Case Reports in Dentistry

Case Reports in Dentistry / 2014 / Article

Case Report | Open Access

Volume 2014 |Article ID 253731 |

Bhupender Yadav, Manisha Jayna, Harish Yadav, Shrey Suri, Shefali Phogat, Reshu Madan, "Comparison of Different Final Impression Techniques for Management of Resorbed Mandibular Ridge: A Case Report", Case Reports in Dentistry, vol. 2014, Article ID 253731, 6 pages, 2014.

Comparison of Different Final Impression Techniques for Management of Resorbed Mandibular Ridge: A Case Report

Academic Editor: Emmanuel Nicolas
Received17 Apr 2014
Revised11 Jul 2014
Accepted15 Jul 2014
Published10 Aug 2014


The history of complete denture impression procedures has been influenced largely by the development of impression materials from which new techniques and ideas arose. The purpose of this study was to compare the retention of complete dentures made by using different impression techniques like conventional, admixed, all green, and functional techniques. The results showed that there was significant difference in retention between the six techniques where functional technique showed the highest mean value of retention followed by elastomeric, all green, and admixed, while cocktail and green stick compound showed the lowest mean value. However, on clinical examination, the retention produced by the six techniques was satisfactory.

1. Introduction

Complete dentures are primarily mechanical devices but since they function in the oral cavity, they must be fashioned so that they are in harmony with the normal neuromuscular function. The wearing of complete dentures may have adverse effects on the health of both oral and denture supporting tissues [1]. Residual ridge resorption is a complex biophysical process and a common occurrence following extraction of teeth. Ridge atrophy is most dramatic during the first year after tooth loss followed by a slower but more progressive rate of resorption thereafter [2, 3]. Making a definitive impression of an edentulous arch can be challenging when the residual ridges present are less than ideal.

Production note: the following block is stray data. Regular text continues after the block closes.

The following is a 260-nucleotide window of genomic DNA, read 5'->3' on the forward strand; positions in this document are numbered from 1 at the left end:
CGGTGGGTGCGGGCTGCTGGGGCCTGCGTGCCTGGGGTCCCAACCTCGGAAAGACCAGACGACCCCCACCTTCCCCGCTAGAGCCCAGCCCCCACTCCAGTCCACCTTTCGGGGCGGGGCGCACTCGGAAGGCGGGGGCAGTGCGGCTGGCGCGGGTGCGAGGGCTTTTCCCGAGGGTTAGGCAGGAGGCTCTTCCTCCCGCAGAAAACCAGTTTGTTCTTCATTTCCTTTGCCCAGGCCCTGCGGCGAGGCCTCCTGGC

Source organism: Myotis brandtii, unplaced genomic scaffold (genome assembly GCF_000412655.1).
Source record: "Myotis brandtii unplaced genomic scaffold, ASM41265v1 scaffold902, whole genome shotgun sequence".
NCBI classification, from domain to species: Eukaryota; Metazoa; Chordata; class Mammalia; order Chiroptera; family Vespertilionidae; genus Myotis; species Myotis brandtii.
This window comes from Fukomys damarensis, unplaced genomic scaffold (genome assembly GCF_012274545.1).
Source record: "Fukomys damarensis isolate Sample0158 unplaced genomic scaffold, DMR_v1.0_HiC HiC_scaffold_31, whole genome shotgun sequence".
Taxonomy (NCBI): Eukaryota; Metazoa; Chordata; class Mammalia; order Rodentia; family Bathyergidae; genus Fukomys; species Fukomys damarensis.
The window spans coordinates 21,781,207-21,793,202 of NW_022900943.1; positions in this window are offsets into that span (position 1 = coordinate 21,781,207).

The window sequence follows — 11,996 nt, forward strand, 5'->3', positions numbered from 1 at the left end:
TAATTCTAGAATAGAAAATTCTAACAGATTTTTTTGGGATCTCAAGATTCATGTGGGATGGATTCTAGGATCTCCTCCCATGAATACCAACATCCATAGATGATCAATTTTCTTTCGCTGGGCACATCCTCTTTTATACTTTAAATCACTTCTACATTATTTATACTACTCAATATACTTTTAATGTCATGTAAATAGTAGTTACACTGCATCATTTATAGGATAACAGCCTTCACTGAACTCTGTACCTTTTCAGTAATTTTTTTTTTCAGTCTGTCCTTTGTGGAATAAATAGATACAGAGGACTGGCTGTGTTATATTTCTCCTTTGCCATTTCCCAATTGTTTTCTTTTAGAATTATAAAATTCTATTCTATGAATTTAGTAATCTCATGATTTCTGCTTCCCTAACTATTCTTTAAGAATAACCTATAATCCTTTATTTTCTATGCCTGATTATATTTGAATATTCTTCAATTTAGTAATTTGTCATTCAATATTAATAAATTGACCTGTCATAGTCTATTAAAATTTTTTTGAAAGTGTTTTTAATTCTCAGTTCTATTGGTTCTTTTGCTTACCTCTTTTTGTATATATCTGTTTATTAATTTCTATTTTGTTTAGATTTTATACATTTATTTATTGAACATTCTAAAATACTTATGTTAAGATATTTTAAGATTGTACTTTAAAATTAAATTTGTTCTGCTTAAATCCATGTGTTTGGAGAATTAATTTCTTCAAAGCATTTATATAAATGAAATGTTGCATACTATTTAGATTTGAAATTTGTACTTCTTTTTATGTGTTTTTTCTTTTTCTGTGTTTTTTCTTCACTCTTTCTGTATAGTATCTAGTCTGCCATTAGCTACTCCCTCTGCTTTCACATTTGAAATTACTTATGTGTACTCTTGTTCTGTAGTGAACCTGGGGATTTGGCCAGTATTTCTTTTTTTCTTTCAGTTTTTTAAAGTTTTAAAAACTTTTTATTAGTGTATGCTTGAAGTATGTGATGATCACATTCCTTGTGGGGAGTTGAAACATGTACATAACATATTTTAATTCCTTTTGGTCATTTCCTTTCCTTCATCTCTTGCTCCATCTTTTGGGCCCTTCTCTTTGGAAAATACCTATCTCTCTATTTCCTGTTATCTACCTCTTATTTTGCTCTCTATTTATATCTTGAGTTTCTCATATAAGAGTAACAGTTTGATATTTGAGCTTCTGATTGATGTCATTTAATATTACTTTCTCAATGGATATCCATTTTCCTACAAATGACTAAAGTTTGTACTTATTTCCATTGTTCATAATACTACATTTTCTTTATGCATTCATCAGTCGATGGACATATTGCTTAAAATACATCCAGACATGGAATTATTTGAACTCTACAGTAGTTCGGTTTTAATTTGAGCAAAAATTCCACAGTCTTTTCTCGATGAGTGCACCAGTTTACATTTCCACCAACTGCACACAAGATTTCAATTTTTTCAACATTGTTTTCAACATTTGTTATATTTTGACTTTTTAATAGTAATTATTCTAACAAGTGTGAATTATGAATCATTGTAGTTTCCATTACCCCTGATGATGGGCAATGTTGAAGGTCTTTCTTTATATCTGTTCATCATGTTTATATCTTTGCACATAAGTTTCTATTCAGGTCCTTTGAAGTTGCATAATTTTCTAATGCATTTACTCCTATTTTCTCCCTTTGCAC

Due to the anatomical differences between the maxilla and the mandible, as well as the differences in primary and secondary load-bearing areas, impressions of resorbed mandibular ridges require special considerations [4]. Mandibular residual ridges with adequate bone support can usually be precisely recorded with conventional impression techniques using materials such as zinc oxide eugenol (ZOE) or elastomeric impression materials because of the inherent accuracy of these materials and their propensity to distribute pressure equally [5]. As the residual ridges resorb, the tissues become unsupported and displaceable; the use of conventional impression techniques will result in a distorted impression. Therefore, the impression technique needs to be modified.

A number of modified impression techniques for resorbed mandibular ridge have been suggested by various authors such as admixed [6], functional [7], all green [8], and cocktail technique [9]. All these techniques capture the primary and secondary load-bearing areas without distortion of the residual ridge. The use of these impression techniques has the following advantages: (1) they can be easily controlled to gain maximum coverage; (2) they can be corrected readily; (3) they can be used to accurately determine the extent of the mucobuccal reflections; and (4) they can be used to direct pressure toward the load-bearing areas, specifically, the buccal shelf and the slopes of residual ridges in the mandible [10].

The web search for resorbed mandibular ridges on the PubMed results in listing of a majority of articles on modified impression techniques to fabricate complete dentures, but there was hardly any case report which compares all these different techniques. This paper presents a clinical report to compare the retention of mandibular complete denture in resorbed mandibular ridge made by using six different final impression techniques.

2. Materials and Method

A 60-year-old male patient presented with the chief complaint of difficulty in mastication, loosening of upper and lower dentures, and poor esthetics for the past 4-5 years. He also complained of denture moving during swallowing and speaking. On intraoral examination, mandibular ridge was resorbed (Figure 1). There was no hyper mobile tissue on palpation.

The patient was informed of all the possible treatment modalities available; since he could not afford implant treatment, fabrication of complete denture was considered. The patient was apparently in good general health and did not report any systemic disease. The patient was informed about the study and an informed consent was taken.